>I have a question about the top bars. I made mine out of 3/4' pine and have found some that have warped. What is the best wood to make the bars from?I live in NC Arkansas where the temp might get down to 0 F a couple of times during the winter. Most of the time is is in the 30's or 40's. How many combs will the bees need to make it until spring?I am so impressed with the TBH that I sold all my langs this week and will be building three more TBH's this winter.
Most everyone uses pine. Or, so they think.
Usually it is Douglas Fir. Well... Ok - That is a conifer/pine.
Birch wood and basswood, poplar wood may be the best.
These have slight, even grain, & warp less.
Watch the grain as you select that from which you will cut.
Kiln dried wood will warp less, as a rule; and for topbars,
only, won't add much to your total hive cost.
Humidity on 1 side may cause warping. You did not mention
the direction, if it was predominately in one direction or not,
of the warpage. Brushing the entire TB with warm-melted wax,
(once the wood is evenly dried,) may even this out. Dunno.
(I would have the TBs in the oven for 15 min at 150 to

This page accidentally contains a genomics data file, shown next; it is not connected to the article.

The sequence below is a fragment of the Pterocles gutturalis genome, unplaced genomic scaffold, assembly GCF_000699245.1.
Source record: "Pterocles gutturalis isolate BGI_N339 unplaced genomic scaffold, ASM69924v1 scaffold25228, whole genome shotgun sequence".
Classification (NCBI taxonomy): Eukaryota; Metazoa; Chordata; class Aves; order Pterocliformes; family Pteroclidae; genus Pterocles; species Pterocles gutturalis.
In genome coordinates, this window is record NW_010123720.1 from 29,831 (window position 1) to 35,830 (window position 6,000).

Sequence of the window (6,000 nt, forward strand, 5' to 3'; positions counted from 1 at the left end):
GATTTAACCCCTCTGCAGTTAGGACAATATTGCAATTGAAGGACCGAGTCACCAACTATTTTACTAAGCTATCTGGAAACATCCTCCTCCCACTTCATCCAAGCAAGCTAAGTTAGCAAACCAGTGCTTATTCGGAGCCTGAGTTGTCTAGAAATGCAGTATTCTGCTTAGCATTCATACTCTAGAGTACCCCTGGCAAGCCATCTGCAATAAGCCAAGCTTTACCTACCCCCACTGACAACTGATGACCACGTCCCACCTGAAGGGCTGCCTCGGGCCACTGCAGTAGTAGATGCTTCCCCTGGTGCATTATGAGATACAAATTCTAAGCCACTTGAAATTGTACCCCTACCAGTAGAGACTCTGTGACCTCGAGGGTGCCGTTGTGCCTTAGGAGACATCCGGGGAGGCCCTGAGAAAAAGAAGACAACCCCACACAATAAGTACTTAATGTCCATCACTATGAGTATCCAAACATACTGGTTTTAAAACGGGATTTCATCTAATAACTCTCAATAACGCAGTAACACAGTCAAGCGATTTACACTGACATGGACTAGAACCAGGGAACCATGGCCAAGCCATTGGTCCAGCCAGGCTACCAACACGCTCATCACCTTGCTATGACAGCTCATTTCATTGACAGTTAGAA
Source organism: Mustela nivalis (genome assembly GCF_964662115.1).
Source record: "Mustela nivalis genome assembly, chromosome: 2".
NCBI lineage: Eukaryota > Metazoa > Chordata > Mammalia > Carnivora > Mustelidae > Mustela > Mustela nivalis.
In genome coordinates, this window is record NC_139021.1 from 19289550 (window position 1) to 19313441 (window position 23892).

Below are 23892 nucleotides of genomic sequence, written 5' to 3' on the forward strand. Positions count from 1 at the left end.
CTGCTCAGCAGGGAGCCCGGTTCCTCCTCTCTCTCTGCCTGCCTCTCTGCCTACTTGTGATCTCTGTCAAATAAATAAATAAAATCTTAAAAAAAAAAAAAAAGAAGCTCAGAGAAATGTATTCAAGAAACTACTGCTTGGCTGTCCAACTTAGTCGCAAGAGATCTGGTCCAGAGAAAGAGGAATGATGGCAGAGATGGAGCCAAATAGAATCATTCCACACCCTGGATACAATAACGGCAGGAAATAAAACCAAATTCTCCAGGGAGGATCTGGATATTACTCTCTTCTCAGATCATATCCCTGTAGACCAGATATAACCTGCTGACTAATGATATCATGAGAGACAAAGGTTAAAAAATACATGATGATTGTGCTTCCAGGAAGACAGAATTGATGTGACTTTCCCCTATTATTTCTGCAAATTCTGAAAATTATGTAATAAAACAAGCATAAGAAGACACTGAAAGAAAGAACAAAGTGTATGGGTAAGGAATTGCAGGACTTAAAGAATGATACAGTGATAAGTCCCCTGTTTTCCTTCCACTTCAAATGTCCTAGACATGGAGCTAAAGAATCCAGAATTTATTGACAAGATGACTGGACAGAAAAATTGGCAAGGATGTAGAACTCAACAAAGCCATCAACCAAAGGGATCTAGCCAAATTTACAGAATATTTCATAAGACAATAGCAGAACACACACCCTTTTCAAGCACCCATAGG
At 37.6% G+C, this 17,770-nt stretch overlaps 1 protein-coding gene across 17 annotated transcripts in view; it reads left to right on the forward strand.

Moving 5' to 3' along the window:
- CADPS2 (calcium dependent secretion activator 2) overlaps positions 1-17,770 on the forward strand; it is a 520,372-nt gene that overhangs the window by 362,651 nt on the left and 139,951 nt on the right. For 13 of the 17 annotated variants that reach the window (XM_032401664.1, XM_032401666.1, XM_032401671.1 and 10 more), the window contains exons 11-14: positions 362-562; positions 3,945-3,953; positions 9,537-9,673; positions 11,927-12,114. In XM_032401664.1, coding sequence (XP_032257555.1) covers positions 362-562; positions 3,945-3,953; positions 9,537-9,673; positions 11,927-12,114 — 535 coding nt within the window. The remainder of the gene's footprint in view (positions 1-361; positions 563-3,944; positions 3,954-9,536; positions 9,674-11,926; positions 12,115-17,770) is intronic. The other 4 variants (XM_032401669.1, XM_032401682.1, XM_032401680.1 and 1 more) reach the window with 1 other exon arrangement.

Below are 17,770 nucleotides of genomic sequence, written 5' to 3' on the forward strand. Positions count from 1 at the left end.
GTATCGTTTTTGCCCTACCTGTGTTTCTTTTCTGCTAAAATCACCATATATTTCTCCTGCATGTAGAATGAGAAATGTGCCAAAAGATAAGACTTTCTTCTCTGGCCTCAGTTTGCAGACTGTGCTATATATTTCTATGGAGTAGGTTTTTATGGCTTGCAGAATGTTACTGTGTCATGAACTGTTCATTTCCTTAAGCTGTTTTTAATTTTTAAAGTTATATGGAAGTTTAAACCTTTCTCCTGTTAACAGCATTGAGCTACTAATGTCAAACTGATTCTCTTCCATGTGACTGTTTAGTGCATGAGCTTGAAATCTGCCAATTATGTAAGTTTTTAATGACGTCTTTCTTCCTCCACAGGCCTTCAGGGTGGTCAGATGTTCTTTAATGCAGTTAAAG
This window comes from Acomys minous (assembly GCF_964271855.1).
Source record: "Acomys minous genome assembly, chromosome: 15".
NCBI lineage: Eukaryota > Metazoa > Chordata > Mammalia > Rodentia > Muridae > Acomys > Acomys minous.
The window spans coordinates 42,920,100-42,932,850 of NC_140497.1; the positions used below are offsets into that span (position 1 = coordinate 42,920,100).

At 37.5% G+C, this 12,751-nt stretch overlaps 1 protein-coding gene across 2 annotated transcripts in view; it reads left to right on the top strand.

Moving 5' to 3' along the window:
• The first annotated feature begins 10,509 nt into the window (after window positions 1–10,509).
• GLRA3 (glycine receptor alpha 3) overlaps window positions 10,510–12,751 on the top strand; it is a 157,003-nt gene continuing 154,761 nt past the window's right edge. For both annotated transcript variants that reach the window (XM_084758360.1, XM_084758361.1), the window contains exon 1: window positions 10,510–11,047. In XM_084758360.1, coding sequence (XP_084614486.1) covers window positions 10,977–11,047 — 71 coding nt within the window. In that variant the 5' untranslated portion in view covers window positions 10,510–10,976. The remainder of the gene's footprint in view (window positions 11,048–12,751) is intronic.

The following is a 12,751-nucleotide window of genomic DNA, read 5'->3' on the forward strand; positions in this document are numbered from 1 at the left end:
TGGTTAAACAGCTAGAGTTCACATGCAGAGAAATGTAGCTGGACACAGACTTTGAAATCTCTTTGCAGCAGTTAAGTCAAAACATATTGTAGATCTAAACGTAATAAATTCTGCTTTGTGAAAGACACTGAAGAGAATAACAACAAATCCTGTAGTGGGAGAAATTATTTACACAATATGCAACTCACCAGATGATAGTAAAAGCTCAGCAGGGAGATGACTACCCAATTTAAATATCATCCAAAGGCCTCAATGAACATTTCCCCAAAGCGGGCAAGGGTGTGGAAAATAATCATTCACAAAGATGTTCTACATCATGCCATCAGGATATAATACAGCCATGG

pre-warm them.) Do any others pre-treat TBs...???
Now, I have to recall that many here thinMk topbar hive,
and mean specifically, HTBH. (Horizontal top bar hive,
and usually, trapezoidal.) This implies a longer TB/topbar
than the Warré uses, which is about 13" long, 3/8 thick,
and 1" wide. HTBH's tend toward a 17-22" long TB...!
However, some use a "vertical-slat" TB, which is on-edge.
These are sometimes made from paint stir sticks. The
small ones are 3/16" thk but have a divit for grasping
which intrudes on a perfect TB.
The 5 gal size are 1/4" thk, and the divit is well past the
13" point. Brands vary slightly. Mine from Home Depot are
54cm/21" long (new) & 45cm/17.7" at the beginning of the
slight divit. They are 3.5mm/1-7/16" wide, but if placed
horizontally & used 17" long in a HTBH, they will bend a
hair too much under the weight of a full comb, over time.
The Warré is a stacked, THB, as a Lang is. A vertical slat
TB is thought to reduce the effects of "false floor" syndrome.
Thus, induce less desire to swarm, and reduce also the
tendency for bees not to move down into the next box if
they feel they cannot fill if before season's end.
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